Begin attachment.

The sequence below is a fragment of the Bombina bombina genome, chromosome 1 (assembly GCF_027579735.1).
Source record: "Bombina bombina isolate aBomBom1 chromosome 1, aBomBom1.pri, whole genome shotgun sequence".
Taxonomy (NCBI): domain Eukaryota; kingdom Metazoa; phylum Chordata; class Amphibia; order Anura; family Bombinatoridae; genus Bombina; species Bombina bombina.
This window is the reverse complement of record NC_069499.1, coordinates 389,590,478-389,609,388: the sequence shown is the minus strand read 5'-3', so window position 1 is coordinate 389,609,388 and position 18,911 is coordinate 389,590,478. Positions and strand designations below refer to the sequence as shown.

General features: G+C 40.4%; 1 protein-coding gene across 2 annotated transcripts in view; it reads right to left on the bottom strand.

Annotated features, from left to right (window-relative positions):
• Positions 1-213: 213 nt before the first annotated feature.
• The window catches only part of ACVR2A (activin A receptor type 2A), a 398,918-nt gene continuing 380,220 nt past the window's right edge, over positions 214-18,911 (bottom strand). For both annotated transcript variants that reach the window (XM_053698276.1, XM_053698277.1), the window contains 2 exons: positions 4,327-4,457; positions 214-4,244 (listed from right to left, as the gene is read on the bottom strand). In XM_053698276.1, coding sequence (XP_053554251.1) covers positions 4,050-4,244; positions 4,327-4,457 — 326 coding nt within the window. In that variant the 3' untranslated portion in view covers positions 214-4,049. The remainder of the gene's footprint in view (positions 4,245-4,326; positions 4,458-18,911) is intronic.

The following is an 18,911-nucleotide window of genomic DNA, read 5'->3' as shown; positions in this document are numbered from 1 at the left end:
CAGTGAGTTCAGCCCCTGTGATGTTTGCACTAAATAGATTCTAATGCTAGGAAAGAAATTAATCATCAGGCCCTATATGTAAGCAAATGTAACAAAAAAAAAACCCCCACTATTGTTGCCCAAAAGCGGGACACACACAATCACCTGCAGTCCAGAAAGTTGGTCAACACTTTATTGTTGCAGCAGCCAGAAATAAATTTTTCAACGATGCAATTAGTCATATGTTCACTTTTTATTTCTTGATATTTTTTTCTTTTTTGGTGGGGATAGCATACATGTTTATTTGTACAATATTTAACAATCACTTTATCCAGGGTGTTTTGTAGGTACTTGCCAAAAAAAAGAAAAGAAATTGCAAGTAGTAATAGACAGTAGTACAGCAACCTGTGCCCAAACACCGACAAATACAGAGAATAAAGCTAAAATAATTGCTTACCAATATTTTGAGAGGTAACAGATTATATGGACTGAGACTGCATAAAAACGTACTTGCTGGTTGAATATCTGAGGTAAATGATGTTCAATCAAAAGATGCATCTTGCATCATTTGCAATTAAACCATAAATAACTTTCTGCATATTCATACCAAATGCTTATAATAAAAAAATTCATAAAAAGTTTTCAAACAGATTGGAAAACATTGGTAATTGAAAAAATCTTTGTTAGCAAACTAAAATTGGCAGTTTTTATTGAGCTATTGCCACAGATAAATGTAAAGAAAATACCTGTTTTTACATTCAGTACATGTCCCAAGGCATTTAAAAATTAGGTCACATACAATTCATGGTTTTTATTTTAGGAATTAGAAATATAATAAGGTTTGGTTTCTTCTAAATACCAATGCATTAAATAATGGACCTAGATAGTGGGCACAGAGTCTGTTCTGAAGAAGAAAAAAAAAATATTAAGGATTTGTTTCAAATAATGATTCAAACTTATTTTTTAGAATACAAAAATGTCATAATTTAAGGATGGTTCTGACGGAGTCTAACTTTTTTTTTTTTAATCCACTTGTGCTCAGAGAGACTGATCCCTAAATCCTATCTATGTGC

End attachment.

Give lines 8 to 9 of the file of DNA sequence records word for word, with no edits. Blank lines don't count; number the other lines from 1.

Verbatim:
• The window catches only part of ACVR2A (activin A receptor type 2A), a 398,918-nt gene continuing 380,220 nt past the window's right edge, over positions 214-18,911 (bottom strand). For both annotated transcript variants that reach the window (XM_053698276.1, XM_053698277.1), the window contains 2 exons: positions 4,327-4,457; positions 214-4,244 (listed from right to left, as the gene is read on the bottom strand). In XM_053698276.1, coding sequence (XP_053554251.1) covers positions 4,050-4,244; positions 4,327-4,457 — 326 coding nt within the window. In that variant the 3' untranslated portion in view covers positions 214-4,049. The remainder of the gene's footprint in view (positions 4,245-4,326; positions 4,458-18,911) is intronic.

The following is an 18,911-nucleotide window of genomic DNA, read 5'->3' as shown; positions in this document are numbered from 1 at the left end: